Hailing from Batala in Punjab, Jagmohan Singh Nagi had a keen interest in agriculture and the food business from a young age. His father used to do flour mill repair work and wanted his son to work in the food industry.
Kulwant Nutrition, which started with one plant and maize crops in 1989, has grown into a company with an annual turnover of more than Rs 7 crore.
Jagmohan (63) is doing contract farming on 300 acres of land and grows crops like corn, mustard and wheat, and vegetables like carrot, cauliflower, tomato and beetroot.
He works with 300 farmers in Punjab and Himachal Pradesh and supplies produce to companies like PepsiCo, Kellogg’s, and Domino’s Pizza. He also exports his produce to England, New Zealand, Dubai and Hong Kong.
Creating a corn empire
“Before partition, my family used to stay in Karachi. My father then moved to Mumbai and finally settled in Punjab. At that time, in spite of the demand, there were very few people doing flour mill repair work. So, my father took it up,” says the agripreneur.
Jagmohan’s father wanted him to work in the food business. But, as there were no courses in Punjab then, he studied food cereal milling and engineering at the University of Birmingham in the United Kingdom.
After returning to India, he started an agribusiness, Kulwant Nutrition. The start was bumpy as he wasn’t able to get a good maize crop.
“I started a plant but we didn’t have a good maize crop in Punjab then. So I started ordering corn from Himachal Pradesh but the cost of transportation was very high. To get a good crop, we tied up with Punjab agricultural university through the university-industry link. The university would give farmers good quality seeds, and I would buy the produce from these farmers,” says the 63-year-old.
His first customer was Kellogg’s.
Wanting to grow the crop himself, Jagmohan started contract farming in 1991 and slowly started growing it all by himself.
In 1992, he started working with PepsiCo and supplied corn for their snack Kurkure. He says that he had a demand for almost 1000 tons of corn per month. In 1994, he started supplying Domino’s Pizza too. In 2013, he ventured into the canned foods business and started growing other vegetables too.
Pivoting his business in COVID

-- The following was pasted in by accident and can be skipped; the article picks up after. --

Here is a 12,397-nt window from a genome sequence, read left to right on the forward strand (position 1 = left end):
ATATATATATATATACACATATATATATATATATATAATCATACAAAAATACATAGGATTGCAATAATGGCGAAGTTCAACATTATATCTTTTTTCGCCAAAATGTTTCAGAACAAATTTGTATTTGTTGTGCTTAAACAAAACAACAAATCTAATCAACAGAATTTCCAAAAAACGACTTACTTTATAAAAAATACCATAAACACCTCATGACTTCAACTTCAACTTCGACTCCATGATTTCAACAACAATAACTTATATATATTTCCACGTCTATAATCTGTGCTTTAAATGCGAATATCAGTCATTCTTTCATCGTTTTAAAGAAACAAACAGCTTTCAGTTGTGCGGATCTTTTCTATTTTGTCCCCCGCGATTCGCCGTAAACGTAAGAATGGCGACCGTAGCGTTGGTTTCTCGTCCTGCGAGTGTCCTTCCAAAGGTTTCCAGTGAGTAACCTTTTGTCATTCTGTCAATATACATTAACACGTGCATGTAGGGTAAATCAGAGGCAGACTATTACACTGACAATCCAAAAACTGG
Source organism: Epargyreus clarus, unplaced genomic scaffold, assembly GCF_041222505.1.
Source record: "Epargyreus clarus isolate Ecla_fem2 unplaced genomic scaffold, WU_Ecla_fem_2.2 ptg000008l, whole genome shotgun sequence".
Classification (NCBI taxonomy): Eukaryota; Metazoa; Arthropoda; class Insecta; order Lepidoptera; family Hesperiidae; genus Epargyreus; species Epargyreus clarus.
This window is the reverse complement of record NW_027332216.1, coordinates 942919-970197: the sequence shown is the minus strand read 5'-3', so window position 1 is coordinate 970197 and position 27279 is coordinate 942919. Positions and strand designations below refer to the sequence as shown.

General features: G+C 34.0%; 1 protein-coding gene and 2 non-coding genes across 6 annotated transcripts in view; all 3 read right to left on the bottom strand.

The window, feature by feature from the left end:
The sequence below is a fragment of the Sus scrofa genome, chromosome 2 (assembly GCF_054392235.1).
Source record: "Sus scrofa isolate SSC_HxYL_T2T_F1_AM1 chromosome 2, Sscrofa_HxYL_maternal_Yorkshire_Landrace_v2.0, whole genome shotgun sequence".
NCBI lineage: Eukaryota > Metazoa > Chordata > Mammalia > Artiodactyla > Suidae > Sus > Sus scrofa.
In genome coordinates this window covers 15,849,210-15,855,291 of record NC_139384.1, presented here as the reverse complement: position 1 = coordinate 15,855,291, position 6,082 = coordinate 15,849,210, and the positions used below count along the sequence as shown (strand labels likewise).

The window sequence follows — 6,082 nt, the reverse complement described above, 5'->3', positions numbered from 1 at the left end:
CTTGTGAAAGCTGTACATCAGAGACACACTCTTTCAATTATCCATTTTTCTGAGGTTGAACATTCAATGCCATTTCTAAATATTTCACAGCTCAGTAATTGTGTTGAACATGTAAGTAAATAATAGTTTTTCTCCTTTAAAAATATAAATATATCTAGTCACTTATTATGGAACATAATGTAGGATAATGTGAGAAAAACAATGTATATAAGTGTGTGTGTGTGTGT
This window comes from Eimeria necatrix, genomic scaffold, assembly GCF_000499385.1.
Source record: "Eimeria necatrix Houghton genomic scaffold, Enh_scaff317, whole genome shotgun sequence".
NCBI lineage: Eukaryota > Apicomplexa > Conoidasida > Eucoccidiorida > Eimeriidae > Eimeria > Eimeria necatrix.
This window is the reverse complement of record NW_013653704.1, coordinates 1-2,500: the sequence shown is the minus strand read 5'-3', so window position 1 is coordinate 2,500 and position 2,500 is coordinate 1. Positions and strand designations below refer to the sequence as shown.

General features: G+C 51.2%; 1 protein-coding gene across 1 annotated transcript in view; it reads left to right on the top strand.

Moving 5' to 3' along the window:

While his business was booming, the pandemic brought a host of challenges to this agripreneur.
“Covid really affected the supply chain. What I noticed was that while many factories and businesses shut down, grocery stores continued to run as they came under essential services. Therefore, I started focusing on grocery items like organic wheat flour and corn flour. To scale this up, I am also planning to start processing mustard oil and growing rice and chia seeds,” says Jagmohan.
He provides employment to 70 people through his company and free training to agriculture students and farmers. He helps farmers learn advanced methods of farming and teaches them how to sell their produce profitably.
“I have been working with Jagmohan for many years. He has taught me how to market my produce and turn them into value-added products. He says that instead of milk, it would be more profitable to convert it into ghee or curd. He is also buying items from me for his grocery business,” says Satbir Singh, a farmer.
Jaganmohan says, “To motivate the youth to farm, the government must provide incentives and promote agriculture-based businesses at a local level. They should also encourage food security and agriculture-based technologies.”
He also urges farmers to follow guidelines properly so that they get the desired results and don’t face losses.
“Farmers should choose crops that grow well in their area, instead of following trends. This will help them reap profits,” he says.
Edited by Pranita Bhat
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